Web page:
Capitalism forces upon women the double burden of child rearing and wage labour. Photo by UNICEF Iran, Mojgan Parssa-Magham.
Capitalism forces upon women the double burden of child rearing and wage labour. Photo by UNICEF Iran, Mojgan Parssa-Magham.

It is this economic dependence that has forced women to endure the most humiliating abuse across the centuries. Even in so-called enlightened Western countries, every day working class women face the choice between poverty, homelessness and losing their children on the one side, or putting up with a violent and abusive partner on the other. Programmes to protect women from these situations, meagre though they are, are also being cut back by governments looking to save money in the financial crisis. However, despite (or perhaps because of) the social and economic hardships that working class women face on a daily basis, when these women rise up to defend their rights, they do so with an unequalled militancy.

Ironically, it is bourgeois women who act as some of the worst exploitative employers of working class women. All one has to do is to take a bus in the early morning through any wealthy neighbourhood to see the army of nannies, cooks, and cleaning staff, largely pulled from immigrant women, who perform the domestic chores of these upper class households. The bourgeois women, of course, are indeed “liberated”. They are free from both the daily grind of wage labour and from the tiresome burden of domestic slavery and can readily pursue the same ends that bourgeois men do, such as politics, business, and academia. This “liberation,” in which the liberal Feminists wish to paint a victory for women, is realistically just the dumping of all these burdens directly on the already overworked mass of working class women.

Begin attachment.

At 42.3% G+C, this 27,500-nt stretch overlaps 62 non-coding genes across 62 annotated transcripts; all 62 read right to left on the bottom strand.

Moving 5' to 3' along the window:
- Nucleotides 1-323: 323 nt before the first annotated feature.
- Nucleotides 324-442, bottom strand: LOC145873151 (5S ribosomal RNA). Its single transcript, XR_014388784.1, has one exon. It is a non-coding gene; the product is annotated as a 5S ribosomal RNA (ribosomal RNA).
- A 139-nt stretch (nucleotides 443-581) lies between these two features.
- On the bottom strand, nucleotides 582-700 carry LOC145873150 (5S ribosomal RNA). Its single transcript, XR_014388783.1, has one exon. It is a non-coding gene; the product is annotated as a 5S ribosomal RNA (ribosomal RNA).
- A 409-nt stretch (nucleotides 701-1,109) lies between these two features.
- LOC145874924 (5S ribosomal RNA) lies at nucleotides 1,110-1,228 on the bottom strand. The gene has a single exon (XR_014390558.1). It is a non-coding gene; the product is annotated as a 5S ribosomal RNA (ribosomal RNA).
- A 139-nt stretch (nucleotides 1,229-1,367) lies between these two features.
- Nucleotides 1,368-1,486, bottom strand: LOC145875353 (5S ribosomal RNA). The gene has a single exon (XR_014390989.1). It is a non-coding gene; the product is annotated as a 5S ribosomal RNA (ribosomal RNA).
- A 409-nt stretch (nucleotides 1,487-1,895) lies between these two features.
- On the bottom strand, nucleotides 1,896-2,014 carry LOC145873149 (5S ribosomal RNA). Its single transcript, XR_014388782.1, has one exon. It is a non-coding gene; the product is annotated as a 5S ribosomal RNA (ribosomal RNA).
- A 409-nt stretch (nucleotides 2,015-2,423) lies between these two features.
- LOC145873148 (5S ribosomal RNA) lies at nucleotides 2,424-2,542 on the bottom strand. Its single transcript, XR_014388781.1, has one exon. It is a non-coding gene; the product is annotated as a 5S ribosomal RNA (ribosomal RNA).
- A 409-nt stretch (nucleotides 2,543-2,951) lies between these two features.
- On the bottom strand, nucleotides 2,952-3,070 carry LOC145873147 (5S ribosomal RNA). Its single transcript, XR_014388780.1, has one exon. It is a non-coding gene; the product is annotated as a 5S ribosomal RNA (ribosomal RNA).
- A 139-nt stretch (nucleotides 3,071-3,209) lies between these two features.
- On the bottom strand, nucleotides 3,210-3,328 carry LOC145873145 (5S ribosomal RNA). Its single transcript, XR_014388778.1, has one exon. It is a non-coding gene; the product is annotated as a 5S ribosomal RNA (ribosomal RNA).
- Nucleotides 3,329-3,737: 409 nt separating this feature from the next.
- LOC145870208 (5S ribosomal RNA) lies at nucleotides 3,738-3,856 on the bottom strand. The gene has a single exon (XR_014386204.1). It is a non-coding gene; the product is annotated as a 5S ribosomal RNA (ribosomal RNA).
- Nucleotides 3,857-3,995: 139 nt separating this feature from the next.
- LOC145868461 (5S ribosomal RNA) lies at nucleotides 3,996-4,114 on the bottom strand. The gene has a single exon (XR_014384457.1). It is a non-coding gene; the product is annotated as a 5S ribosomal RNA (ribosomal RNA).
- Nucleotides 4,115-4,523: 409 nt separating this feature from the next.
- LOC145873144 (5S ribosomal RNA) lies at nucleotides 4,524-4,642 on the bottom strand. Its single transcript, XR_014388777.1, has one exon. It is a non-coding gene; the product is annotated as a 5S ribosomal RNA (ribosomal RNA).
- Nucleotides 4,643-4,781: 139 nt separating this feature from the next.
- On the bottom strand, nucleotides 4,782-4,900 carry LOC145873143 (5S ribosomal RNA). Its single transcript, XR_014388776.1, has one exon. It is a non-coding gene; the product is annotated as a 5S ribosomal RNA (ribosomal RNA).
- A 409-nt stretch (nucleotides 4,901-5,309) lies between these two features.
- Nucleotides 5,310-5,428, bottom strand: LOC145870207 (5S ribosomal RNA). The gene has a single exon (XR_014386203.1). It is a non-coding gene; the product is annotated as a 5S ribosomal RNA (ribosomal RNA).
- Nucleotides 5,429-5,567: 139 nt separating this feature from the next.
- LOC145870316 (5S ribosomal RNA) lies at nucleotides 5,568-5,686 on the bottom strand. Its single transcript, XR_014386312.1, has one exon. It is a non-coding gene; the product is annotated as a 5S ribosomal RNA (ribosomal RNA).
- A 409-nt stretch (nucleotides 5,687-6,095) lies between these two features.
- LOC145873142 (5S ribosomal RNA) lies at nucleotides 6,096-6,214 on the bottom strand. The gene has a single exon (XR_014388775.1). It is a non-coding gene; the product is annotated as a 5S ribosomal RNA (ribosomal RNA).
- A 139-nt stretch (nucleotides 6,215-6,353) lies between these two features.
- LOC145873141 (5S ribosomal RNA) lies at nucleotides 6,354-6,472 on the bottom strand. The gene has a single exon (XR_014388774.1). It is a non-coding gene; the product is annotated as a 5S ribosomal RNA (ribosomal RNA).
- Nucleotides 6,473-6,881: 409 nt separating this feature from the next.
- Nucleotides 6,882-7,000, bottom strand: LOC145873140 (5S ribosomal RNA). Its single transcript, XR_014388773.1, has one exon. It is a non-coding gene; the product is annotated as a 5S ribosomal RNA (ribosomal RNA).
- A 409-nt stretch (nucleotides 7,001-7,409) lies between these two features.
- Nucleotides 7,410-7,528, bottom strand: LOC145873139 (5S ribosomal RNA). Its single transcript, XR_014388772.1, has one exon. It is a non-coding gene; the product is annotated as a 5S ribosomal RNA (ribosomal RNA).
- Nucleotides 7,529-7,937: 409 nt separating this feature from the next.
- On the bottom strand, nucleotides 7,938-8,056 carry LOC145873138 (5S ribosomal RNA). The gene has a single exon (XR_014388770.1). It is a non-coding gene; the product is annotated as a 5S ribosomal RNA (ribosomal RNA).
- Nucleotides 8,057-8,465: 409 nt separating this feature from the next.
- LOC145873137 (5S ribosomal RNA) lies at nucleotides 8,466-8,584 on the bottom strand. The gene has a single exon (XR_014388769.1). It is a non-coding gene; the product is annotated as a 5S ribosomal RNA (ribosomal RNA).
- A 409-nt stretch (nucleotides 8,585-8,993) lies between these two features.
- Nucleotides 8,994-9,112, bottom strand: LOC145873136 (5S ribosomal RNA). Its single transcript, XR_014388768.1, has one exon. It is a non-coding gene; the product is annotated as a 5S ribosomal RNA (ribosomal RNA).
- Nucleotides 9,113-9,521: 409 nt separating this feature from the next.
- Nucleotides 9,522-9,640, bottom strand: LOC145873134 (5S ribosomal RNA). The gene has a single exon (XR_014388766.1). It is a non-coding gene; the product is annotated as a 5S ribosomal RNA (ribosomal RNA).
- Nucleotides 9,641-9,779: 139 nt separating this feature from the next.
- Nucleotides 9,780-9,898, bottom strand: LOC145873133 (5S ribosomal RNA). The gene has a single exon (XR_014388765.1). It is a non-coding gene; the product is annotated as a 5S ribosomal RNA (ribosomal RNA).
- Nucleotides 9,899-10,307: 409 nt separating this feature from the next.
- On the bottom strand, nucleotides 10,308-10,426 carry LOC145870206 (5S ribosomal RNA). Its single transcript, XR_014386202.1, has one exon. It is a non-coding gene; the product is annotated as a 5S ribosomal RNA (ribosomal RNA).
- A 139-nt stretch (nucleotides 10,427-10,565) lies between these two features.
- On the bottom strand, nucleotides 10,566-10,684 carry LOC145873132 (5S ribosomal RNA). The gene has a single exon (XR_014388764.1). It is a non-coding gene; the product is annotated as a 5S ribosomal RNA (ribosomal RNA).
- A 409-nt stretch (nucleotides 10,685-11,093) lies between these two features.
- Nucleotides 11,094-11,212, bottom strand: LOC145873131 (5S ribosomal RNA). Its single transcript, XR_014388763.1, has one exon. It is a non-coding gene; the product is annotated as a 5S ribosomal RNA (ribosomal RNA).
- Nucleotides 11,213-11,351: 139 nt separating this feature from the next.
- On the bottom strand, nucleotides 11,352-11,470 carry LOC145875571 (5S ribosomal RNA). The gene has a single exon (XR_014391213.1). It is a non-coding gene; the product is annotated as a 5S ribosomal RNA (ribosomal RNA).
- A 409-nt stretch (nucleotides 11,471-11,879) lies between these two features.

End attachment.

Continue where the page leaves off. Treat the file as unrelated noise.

It is the duty of all socialists to fight against sexism within the labour movement, not only because of its disgusting chauvinism, but more crucially because it is a tool used by the bosses to divide and conquer. The common theme shared by both liberal Feminists and reactionary chauvinists is that men and women have competing interests. Socialists believe this to be untrue. The bourgeois have an interest in maintaining gender divisions, while workers simultaneously have an interest in breaking them down. We fight along class lines for socialism not because, as some academics have stated, “Marxism doesn’t understand the women’s struggle,” but for precisely the opposite reason. Marxism is infused with over 150 years of hard won experience in the struggle against the exploitation and oppression of women. It is through continually studying this living history of our movement that we have understood that there is no solution to the women’s struggle under capitalism.

Only in socialism can a solution be found. Through universal child care, education, housing and healthcare, through the socialization of domestic chores by creating public laundries, kitchens, etc. and through the guarantee of equal pay in a system of full and fair employment, can the burdens placed on working-women’s social development finally be lifted.

On February 20, two Iranian female workers were sentenced to 100 lashes in public. Their offence wasn’t the flaunting of the Iranian regime’s reactionary “virtue laws”. What they did was far more dangerous to the Iranian state   they were arrested and whipped for attending a May Day rally.

We Marxists know, just as well as the ruling class, that the revolutionary potential of female workers is the sword of Damocles hanging over them and their system. In 1917, it was the women of Petrograd that marched from factory to factory, rousing their sons, brothers, and fathers out into the streets in what was the beginning of the Russian Revolution. Just like then, it will be the women who will embody our revolution. It will be the working women who will usher in the end of capitalism, and with it, the end of the exploitation of women now and forever. We say, “There can be no socialism without the emancipation of women, and there can no emancipation of women while the economic slavery of capitalism persists.”

It will be the working women who will usher in the end of capitalism, and with it, the end of the exploitation of women now and forever. Photo by Carlo Nicora on Flickr.
There can be no socialism without the emancipation of women and it will be working women who will usher in the end of capitalism, and with it, the end of the exploitation of women now and forever. Photo by Carlo Nicora on Flickr.